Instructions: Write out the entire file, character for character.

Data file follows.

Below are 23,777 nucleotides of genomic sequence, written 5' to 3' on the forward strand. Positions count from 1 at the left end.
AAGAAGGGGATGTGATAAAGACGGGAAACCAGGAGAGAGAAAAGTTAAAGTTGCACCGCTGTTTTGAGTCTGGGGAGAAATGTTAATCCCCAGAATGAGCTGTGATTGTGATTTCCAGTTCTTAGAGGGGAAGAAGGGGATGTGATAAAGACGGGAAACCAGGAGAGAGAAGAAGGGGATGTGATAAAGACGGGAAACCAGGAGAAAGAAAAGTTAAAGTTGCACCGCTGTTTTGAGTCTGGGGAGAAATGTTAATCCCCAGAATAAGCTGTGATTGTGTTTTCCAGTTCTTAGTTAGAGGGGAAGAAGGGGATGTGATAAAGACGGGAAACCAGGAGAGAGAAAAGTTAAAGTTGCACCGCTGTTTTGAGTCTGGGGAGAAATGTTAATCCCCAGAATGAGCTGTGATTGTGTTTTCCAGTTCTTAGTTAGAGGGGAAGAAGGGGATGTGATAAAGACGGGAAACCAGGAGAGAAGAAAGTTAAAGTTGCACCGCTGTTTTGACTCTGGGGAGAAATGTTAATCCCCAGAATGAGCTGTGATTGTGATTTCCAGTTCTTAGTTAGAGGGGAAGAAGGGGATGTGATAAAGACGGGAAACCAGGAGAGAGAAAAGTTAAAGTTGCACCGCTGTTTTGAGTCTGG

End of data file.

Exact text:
Below are 23,777 nucleotides of genomic sequence, written 5' to 3' on the forward strand. Positions count from 1 at the left end.
AAGAAGGGGATGTGATAAAGACGGGAAACCAGGAGAGAGAAAAGTTAAAGTTGCACCGCTGTTTTGAGTCTGGGGAGAAATGTTAATCCCCAGAATGAGCTGTGATTGTGATTTCCAGTTCTTAGAGGGGAAGAAGGGGATGTGATAAAGACGGGAAACCAGGAGAGAGAAGAAGGGGATGTGATAAAGACGGGAAACCAGGAGAAAGAAAAGTTAAAGTTGCACCGCTGTTTTGAGTCTGGGGAGAAATGTTAATCCCCAGAATAAGCTGTGATTGTGTTTTCCAGTTCTTAGTTAGAGGGGAAGAAGGGGATGTGATAAAGACGGGAAACCAGGAGAGAGAAAAGTTAAAGTTGCACCGCTGTTTTGAGTCTGGGGAGAAATGTTAATCCCCAGAATGAGCTGTGATTGTGTTTTCCAGTTCTTAGTTAGAGGGGAAGAAGGGGATGTGATAAAGACGGGAAACCAGGAGAGAAGAAAGTTAAAGTTGCACCGCTGTTTTGACTCTGGGGAGAAATGTTAATCCCCAGAATGAGCTGTGATTGTGATTTCCAGTTCTTAGTTAGAGGGGAAGAAGGGGATGTGATAAAGACGGGAAACCAGGAGAGAGAAAAGTTAAAGTTGCACCGCTGTTTTGAGTCTGG